A stroke is a serious, life-threatening medical condition. It happens when the blood supply to part of the brain is cut off. Read our article below for more information on the symptoms, causes and treatments for a stroke.
If you suspect you or someone else is having a stroke, phone 999 immediately and ask for an ambulance.
Symptoms of a stroke
The emergency symptoms if a stroke can be remembered with the word FAST:
- Face – the face may have drooped on one side and the person may not be able to smile.
- Arms – the person may not be able to lift their arms and keep them there. There may be weakness or numbness in one arm.
- Speech – the person’s speech may be slurred, they may not be able to understand what you’re saying to them or respond back to you, despite appearing awake.
- Time – It’s time to dial 999 if you see any of these signs and symptoms.
What causes a stroke?
If the supply of blood is restricted or stopped, the brain cells begin to die because the oxygen supply is cut off. This can lead to brain injury, disability and sometimes even death.
There are two main types of stroke:
Ischaemic – this is where blood supply is prevented because of a blood clot. Ischaemic strokes make up around 85% of all strokes.
Haemorrhagic – High blood pressure causes a weakened blood vessel in the brain to burst.
There is also a similar condition called a transient ischaemic attack (TIA). These are more commonly known as a ‘mini-stroke’. This is when blood supply is temporarily interrupted and can persist for a few minutes up to 24 hours. Mini strokes should still be treated urgently, as they are often a warning sign you may have a full stroke in the near future.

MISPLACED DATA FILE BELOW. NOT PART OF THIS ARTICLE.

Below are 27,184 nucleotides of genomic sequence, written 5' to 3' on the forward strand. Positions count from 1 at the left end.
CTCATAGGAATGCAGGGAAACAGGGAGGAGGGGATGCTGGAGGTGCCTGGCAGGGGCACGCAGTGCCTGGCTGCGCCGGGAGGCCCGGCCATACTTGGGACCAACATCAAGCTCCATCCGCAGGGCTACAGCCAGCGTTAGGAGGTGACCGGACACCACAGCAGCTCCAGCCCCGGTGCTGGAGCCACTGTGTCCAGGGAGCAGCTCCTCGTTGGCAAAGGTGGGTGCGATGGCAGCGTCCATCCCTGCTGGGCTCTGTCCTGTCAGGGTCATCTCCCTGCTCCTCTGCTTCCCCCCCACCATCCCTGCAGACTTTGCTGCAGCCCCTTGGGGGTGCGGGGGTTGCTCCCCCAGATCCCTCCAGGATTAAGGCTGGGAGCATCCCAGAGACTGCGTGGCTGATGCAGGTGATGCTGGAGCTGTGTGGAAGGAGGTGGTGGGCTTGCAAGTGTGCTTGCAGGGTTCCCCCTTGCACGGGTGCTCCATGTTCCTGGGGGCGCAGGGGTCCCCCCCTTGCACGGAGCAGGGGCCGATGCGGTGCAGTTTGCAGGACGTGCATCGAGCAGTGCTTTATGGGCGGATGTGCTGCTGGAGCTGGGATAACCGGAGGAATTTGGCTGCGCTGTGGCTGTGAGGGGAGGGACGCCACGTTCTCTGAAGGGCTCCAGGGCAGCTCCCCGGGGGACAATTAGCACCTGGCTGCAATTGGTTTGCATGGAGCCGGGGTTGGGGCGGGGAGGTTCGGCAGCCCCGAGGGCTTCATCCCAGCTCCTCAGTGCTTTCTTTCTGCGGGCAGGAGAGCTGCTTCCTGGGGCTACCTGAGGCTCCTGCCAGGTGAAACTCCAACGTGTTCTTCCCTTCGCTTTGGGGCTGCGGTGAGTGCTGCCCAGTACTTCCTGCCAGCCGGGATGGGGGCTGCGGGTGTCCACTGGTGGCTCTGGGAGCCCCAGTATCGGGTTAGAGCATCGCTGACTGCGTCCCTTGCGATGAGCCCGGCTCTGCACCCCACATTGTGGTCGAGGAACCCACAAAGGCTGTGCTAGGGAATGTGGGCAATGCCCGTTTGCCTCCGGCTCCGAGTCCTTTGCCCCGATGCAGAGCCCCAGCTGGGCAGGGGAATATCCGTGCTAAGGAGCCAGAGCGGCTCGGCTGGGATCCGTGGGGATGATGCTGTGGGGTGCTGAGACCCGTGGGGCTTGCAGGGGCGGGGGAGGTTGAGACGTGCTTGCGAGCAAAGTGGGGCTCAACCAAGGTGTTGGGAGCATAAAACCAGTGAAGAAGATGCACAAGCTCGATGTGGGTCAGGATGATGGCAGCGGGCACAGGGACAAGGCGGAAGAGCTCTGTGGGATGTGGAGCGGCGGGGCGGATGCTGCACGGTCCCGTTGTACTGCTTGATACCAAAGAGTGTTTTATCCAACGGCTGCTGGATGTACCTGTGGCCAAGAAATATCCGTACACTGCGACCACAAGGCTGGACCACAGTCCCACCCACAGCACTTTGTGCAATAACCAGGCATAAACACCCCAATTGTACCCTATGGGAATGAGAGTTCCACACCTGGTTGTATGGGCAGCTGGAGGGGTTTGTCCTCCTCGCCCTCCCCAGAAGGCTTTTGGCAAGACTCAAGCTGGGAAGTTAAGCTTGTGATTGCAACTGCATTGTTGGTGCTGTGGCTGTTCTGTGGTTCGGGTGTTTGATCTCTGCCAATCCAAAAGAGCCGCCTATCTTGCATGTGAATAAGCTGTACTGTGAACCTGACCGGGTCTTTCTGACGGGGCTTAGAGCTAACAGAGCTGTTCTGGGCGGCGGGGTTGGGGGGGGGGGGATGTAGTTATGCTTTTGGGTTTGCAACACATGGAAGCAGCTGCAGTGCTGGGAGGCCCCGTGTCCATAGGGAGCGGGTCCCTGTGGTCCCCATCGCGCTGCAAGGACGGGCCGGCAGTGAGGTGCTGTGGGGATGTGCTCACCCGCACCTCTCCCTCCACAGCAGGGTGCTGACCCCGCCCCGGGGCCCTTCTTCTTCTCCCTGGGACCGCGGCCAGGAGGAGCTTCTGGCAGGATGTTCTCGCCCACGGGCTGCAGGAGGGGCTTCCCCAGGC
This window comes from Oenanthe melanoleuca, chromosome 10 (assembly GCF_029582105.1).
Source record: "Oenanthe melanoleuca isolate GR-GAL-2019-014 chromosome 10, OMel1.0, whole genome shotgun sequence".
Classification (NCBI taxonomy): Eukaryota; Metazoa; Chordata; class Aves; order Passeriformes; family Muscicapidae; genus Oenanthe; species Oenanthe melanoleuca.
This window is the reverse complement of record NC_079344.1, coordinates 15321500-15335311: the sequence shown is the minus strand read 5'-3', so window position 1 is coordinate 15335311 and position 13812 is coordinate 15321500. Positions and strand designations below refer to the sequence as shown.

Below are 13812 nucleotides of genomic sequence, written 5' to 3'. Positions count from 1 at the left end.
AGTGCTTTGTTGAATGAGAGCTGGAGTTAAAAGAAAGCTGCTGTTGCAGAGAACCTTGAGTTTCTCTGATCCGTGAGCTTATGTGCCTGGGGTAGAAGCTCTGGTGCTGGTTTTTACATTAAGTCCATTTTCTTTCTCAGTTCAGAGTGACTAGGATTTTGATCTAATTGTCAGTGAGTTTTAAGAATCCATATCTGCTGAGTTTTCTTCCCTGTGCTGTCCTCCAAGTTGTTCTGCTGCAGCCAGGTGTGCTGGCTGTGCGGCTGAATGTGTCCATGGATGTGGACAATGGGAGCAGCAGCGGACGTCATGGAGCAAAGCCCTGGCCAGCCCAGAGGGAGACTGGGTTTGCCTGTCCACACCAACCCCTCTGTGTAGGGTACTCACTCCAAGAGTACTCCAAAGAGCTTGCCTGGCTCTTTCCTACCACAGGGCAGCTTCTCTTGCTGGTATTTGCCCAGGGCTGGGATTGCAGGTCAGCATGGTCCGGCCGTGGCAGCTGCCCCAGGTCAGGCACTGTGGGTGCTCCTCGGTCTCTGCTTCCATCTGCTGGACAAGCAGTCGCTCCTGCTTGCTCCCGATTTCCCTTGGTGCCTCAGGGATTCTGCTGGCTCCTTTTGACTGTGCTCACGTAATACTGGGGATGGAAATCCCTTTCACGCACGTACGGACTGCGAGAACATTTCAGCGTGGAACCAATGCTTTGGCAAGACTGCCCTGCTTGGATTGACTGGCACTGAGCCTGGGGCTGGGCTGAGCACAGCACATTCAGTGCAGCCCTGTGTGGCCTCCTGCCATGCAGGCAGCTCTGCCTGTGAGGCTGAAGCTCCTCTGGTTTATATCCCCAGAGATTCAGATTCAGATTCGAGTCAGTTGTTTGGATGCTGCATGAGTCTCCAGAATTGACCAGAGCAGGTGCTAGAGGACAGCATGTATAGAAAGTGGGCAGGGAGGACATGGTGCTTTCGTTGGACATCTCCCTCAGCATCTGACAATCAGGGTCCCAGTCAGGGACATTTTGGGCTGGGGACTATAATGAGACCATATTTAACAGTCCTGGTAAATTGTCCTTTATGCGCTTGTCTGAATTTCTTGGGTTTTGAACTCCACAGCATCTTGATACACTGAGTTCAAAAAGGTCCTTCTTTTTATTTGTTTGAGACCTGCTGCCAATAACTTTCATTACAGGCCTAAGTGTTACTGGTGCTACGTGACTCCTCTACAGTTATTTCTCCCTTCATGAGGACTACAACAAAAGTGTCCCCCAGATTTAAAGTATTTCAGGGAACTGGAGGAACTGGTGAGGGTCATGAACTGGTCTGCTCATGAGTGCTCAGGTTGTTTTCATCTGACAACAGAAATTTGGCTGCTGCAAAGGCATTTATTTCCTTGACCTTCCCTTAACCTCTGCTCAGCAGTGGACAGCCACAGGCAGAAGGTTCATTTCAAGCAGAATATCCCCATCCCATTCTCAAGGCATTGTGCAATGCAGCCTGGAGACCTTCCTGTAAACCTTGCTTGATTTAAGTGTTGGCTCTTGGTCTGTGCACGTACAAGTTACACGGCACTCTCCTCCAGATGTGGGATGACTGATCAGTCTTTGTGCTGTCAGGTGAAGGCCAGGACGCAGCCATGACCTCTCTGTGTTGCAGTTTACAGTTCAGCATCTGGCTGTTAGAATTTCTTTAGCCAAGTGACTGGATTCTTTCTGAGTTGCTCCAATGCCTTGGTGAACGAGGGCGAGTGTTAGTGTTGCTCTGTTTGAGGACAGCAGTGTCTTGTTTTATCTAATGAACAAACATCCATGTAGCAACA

Certain conditions increase your risk of having a stroke include high blood pressure (hypertension), high cholesterol, irregular heartbeats (atrial fibrillation), and diabetes. Strokes do not only affect adults, children can have them too. Around 400 children a year in the UK have a stroke .
How is a stroke treated?
The treatment you receive depends on the type of stroke you are having. They will also need to consider which part of the brain is affected and what caused it. Strokes are usually treated with medication. A range of medications will be used, including ones to dissolve and prevent blood clots, reduce blood pressure, and reduce cholesterol levels.
In some cases, a procedure may be required to remove the blood clots. Surgery may also be required to treat any brain swelling and reduce the risk of further bleeding if this was the cause of your stroke.
Recovering from a stroke
People who survive a stroke are often left with long term issues caused by brain injury. Some people need a long period of rehabilitation to recover their independence. Many stroke victims may never fully recover and need ongoing support.
You can significantly reduce your risk of having a stroke by eating a healthy diet, taking regular exercise, not drinking more than 14 units a week and not smoking. If you have been diagnosed with a condition that increases your risk of having a stroke you should ensure you are managing it effectively. Ensure you take any medications you have been prescribed to lower high blood pressure or high cholesterol.
This is especially important if you have had a stroke or mini stroke in the past as your chances of having another stroke are greatly increased. https://www.stroke.org.uk/childhood-stroke